What is jock itch?
Jock itch (also known as tinea cruris) is a common fungal infection that affects the skin of the inner thighs, buttocks and genitals. The fungus that causes jock itch thrives in warm, moist areas. As a result, it causes an itchy, red, often ring-shaped rash in these warm, moist areas of the body.
If it’s a mild, reddish irritation or burning on the inner thighs or groin (between the thigh and the abdomen), it could be simple chafing from tight-fitting underwear combined with heat and sweat. Or it could be an allergy to soaps, laundry detergents, or synthetic fabrics, or a reaction to a new medication. If you recently started a new sport or a walking or jogging regimen, if you’ve been wearing a new type of athletic clothing (such as tight bike shorts), or if you’ve sweated more than usual while working out on a hot day, it might not be too serious. It’s called jock itch because it often affects male athletes or jocks.
What is the cause?
Jock itch starts out as an itch or a burning sensation on your upper thighs, in the folds of skin in your groin, or on the area called the perineum between the scrotum and the anus. Jock itch sometimes affects the scrotum or the anus, but it doesn’t usually affect the penis. Within hours or days, it can feel like it’s consuming your whole life with pain and itch. It is caused by a fungus, often the same one that causes athlete's foot. Sometimes it is transferred by a towel used first to dry the feet and then the groin area. It is much more common in men than women.
The groin area is a perfect environment for bacteria and fungus growth. Dark and sweat is just what tinea cruris needs to flourish. Jock itch isn’t really contagious if you don’t provide a hospitable environment for it. But since it’s the same fungus that causes athlete’s foot, one could get it from drying with a towel that was on the floor used by someone else. After you put on tight underwear and sweat some more, the fungus grows. If you don’t shower, rinse and dry thoroughly, change your underwear, and wear a fresh athletic supporter or gym shorts the next day, it continues to grow.
What are the symptoms?
- Itching and redness in your groin, including genitals, inner thighs, buttocks and anal area
- Burning sensation in affected areas
- Flaking, peeling or cracking skin in your groin
What is the treatment?
If it’s just a mild rash and not too bothersome, keep the area clean and dry and give it a few days. If it seems a little more serious than a rash, if you experience burning while urinating, or if the rash or blisters affect the penis, you should see a doctor to rule out a urinary tract infection or a STD such as genital herpes or scabies.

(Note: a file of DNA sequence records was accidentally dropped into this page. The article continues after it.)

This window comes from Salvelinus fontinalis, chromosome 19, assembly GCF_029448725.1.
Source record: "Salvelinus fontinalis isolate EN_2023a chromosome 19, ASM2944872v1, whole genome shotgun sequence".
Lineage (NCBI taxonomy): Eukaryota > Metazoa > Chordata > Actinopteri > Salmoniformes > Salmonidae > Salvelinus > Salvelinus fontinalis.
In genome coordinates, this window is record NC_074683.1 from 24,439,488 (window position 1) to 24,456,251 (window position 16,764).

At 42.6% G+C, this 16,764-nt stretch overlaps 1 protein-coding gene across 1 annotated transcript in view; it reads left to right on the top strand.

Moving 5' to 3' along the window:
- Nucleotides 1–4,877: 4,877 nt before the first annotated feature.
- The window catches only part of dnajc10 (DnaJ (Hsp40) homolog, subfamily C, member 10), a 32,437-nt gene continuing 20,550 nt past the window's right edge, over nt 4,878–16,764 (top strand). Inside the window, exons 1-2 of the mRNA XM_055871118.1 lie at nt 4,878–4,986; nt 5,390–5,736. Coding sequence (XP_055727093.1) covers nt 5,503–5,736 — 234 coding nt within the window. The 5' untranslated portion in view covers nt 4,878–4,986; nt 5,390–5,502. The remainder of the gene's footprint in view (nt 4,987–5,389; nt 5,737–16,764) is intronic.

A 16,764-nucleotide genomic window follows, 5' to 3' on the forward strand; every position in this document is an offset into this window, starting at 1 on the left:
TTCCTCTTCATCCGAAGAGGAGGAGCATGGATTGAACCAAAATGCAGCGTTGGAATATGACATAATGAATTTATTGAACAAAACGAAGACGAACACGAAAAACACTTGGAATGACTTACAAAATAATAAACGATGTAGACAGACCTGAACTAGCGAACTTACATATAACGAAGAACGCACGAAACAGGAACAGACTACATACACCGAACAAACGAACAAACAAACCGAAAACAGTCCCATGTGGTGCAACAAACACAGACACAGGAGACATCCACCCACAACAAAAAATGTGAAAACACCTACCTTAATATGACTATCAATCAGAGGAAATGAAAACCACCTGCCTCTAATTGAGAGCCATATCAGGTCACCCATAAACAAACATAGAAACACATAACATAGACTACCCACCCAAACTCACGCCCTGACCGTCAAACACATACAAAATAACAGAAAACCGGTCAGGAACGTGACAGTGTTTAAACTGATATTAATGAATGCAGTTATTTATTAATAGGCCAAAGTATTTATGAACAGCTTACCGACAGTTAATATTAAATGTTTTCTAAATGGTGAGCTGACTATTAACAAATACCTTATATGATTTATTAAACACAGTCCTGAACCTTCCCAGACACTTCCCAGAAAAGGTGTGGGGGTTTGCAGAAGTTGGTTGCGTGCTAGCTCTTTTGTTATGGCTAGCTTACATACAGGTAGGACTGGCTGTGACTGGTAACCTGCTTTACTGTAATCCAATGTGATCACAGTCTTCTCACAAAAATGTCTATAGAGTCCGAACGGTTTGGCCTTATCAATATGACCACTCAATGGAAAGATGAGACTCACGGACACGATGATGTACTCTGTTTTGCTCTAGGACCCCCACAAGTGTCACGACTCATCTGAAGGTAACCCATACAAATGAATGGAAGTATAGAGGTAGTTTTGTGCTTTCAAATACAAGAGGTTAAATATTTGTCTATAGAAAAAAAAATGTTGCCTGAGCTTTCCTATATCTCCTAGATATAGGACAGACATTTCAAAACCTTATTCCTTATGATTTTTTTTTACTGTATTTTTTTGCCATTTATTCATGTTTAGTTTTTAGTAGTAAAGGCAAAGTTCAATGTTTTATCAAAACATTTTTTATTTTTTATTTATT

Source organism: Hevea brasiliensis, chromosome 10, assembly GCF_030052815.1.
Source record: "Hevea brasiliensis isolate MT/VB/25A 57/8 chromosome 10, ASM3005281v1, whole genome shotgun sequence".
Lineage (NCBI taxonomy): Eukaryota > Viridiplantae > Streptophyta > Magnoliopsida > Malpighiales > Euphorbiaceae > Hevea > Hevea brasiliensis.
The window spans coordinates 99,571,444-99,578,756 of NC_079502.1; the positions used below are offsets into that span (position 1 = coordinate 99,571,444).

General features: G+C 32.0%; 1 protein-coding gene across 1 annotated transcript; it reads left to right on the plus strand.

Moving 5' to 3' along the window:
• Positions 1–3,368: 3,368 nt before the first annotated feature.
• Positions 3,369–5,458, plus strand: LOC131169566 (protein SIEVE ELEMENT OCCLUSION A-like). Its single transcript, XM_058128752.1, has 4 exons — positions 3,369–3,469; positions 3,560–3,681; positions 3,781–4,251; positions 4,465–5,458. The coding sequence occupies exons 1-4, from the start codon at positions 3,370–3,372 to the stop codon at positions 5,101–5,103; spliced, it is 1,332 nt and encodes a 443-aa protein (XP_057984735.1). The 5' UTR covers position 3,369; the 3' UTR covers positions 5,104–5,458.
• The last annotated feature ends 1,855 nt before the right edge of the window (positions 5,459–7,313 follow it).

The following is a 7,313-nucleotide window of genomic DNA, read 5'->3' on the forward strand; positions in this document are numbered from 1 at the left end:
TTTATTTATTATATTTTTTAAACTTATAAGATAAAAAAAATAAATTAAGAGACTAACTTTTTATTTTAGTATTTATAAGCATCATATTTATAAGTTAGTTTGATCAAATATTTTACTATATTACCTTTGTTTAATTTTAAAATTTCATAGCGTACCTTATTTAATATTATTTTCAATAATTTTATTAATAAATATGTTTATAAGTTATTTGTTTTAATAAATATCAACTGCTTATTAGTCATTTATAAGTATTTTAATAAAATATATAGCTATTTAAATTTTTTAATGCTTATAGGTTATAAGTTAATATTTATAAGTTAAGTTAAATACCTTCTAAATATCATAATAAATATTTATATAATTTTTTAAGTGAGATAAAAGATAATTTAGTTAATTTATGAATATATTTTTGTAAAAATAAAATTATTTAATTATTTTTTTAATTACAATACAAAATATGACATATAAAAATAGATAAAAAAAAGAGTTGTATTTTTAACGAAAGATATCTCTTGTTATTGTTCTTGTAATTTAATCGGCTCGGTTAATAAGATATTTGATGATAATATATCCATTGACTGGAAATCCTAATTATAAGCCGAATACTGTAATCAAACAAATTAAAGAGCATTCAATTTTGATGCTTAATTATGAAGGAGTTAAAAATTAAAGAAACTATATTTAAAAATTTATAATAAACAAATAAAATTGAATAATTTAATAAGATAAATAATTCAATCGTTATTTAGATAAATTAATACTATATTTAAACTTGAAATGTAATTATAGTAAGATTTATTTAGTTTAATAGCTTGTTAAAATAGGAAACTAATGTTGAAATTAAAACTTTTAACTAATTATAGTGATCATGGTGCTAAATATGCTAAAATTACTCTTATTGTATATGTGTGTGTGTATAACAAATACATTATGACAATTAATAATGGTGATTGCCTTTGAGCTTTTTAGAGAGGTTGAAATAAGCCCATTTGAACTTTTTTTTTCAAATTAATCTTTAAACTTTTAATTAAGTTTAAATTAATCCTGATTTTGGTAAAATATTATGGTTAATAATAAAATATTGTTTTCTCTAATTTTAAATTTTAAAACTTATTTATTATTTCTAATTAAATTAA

Most cases of jock itch can be treated at home. There are many over-the-counter antifungal ointments, creams, and powders designed especially for jock itch, and they’re available at almost any pharmacy. While the fungus that causes jock itch is often the same one that causes athlete’s foot, not all preparations for athlete’s foot are appropriate for the more sensitive skin in the groin area. Follow the instructions carefully, and use the ointment for the prescribed amount of time (usually about two weeks). Even if it seems like the problem is gone, the fungus may continue to grow again if it’s not completely eradicated. If the problem seems more serious than a minor irritation, or if it doesn’t go away with an at-home treatment, your best bet is to see your doctor. He or she may prescribe a stronger treatment than you can buy for yourself, and you may need to use it for an extended period of time.
If the infection involves other parts of the body, such as the scalp or nails, an oral antifungal may be prescribed. In addition, the doctor may want to have a laboratory analysis performed to confirm the diagnosis, especially if it hasn’t responded to at-home treatments.
What is the prevention?
- Bathe or shower regularly and rinse completely.
- Avoid strong or deodorant soaps as they can be irritating.
- Dry thoroughly.
- Wear loose-fitting, absorbent cotton shorts.
- Avoid tight-fitting underwear or clothes.
- Change underwear at least once a day, more often if you work out or sweat heavily.
- Don’t share towels.
- Use a fresh towel after each shower.
- Sleep naked to allow the area to remain dry.